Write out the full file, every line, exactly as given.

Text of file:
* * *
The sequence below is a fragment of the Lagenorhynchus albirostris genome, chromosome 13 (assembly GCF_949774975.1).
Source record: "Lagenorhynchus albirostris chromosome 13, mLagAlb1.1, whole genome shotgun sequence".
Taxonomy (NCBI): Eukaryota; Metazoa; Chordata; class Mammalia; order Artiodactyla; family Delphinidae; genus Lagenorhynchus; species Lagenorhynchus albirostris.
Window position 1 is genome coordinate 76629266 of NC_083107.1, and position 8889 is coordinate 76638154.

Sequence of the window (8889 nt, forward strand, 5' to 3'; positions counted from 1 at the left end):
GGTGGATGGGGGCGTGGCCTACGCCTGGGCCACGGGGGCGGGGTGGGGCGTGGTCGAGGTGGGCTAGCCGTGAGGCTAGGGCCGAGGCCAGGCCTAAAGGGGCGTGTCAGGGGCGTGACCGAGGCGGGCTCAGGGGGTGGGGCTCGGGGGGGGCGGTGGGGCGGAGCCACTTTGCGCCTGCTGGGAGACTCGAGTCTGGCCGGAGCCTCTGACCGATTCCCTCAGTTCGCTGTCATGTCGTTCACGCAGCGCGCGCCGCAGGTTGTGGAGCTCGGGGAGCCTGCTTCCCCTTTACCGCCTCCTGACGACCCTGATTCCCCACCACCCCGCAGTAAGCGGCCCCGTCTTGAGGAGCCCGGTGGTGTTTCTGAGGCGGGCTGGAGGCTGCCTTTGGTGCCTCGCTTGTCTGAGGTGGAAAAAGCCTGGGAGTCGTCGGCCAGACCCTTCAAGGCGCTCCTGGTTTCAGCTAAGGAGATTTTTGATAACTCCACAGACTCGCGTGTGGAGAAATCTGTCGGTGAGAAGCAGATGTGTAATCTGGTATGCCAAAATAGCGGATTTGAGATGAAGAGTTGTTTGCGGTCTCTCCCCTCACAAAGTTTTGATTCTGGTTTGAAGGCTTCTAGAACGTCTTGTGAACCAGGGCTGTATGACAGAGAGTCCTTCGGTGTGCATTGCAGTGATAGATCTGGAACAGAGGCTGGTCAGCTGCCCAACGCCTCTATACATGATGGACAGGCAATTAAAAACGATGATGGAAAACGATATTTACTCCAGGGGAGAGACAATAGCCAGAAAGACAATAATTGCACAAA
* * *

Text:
The sequence below is a fragment of the Lagenorhynchus albirostris genome, chromosome 13 (assembly GCF_949774975.1).
Source record: "Lagenorhynchus albirostris chromosome 13, mLagAlb1.1, whole genome shotgun sequence".
Taxonomy (NCBI): Eukaryota; Metazoa; Chordata; class Mammalia; order Artiodactyla; family Delphinidae; genus Lagenorhynchus; species Lagenorhynchus albirostris.
Window position 1 is genome coordinate 76629266 of NC_083107.1, and position 8889 is coordinate 76638154.

Sequence of the window (8889 nt, forward strand, 5' to 3'; positions counted from 1 at the left end):
GGTGGATGGGGGCGTGGCCTACGCCTGGGCCACGGGGGCGGGGTGGGGCGTGGTCGAGGTGGGCTAGCCGTGAGGCTAGGGCCGAGGCCAGGCCTAAAGGGGCGTGTCAGGGGCGTGACCGAGGCGGGCTCAGGGGGTGGGGCTCGGGGGGGGCGGTGGGGCGGAGCCACTTTGCGCCTGCTGGGAGACTCGAGTCTGGCCGGAGCCTCTGACCGATTCCCTCAGTTCGCTGTCATGTCGTTCACGCAGCGCGCGCCGCAGGTTGTGGAGCTCGGGGAGCCTGCTTCCCCTTTACCGCCTCCTGACGACCCTGATTCCCCACCACCCCGCAGTAAGCGGCCCCGTCTTGAGGAGCCCGGTGGTGTTTCTGAGGCGGGCTGGAGGCTGCCTTTGGTGCCTCGCTTGTCTGAGGTGGAAAAAGCCTGGGAGTCGTCGGCCAGACCCTTCAAGGCGCTCCTGGTTTCAGCTAAGGAGATTTTTGATAACTCCACAGACTCGCGTGTGGAGAAATCTGTCGGTGAGAAGCAGATGTGTAATCTGGTATGCCAAAATAGCGGATTTGAGATGAAGAGTTGTTTGCGGTCTCTCCCCTCACAAAGTTTTGATTCTGGTTTGAAGGCTTCTAGAACGTCTTGTGAACCAGGGCTGTATGACAGAGAGTCCTTCGGTGTGCATTGCAGTGATAGATCTGGAACAGAGGCTGGTCAGCTGCCCAACGCCTCTATACATGATGGACAGGCAATTAAAAACGATGATGGAAAACGATATTTACTCCAGGGGAGAGACAATAGCCAGAAAGACAATAATTGCACAAA